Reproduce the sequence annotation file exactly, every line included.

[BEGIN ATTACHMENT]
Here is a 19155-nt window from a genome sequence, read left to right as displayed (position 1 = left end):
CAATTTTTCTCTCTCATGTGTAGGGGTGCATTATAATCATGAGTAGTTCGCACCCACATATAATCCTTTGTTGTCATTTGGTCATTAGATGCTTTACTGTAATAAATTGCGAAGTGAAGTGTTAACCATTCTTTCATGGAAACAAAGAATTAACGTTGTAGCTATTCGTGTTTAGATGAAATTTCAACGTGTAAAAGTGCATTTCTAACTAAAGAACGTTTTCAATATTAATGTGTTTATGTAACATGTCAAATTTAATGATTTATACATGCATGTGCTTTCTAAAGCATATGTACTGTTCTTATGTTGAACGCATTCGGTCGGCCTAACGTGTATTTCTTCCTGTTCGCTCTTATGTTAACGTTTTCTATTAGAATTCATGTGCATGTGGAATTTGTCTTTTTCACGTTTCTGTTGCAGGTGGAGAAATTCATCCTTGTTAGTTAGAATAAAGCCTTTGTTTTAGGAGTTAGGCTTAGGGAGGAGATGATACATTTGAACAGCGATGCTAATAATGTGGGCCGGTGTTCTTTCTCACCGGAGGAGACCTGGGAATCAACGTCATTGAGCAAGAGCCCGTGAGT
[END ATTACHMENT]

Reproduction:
Here is a 19155-nt window from a genome sequence, read left to right as displayed (position 1 = left end):
CAATTTTTCTCTCTCATGTGTAGGGGTGCATTATAATCATGAGTAGTTCGCACCCACATATAATCCTTTGTTGTCATTTGGTCATTAGATGCTTTACTGTAATAAATTGCGAAGTGAAGTGTTAACCATTCTTTCATGGAAACAAAGAATTAACGTTGTAGCTATTCGTGTTTAGATGAAATTTCAACGTGTAAAAGTGCATTTCTAACTAAAGAACGTTTTCAATATTAATGTGTTTATGTAACATGTCAAATTTAATGATTTATACATGCATGTGCTTTCTAAAGCATATGTACTGTTCTTATGTTGAACGCATTCGGTCGGCCTAACGTGTATTTCTTCCTGTTCGCTCTTATGTTAACGTTTTCTATTAGAATTCATGTGCATGTGGAATTTGTCTTTTTCACGTTTCTGTTGCAGGTGGAGAAATTCATCCTTGTTAGTTAGAATAAAGCCTTTGTTTTAGGAGTTAGGCTTAGGGAGGAGATGATACATTTGAACAGCGATGCTAATAATGTGGGCCGGTGTTCTTTCTCACCGGAGGAGACCTGGGAATCAACGTCATTGAGCAAGAGCCCGTGAGT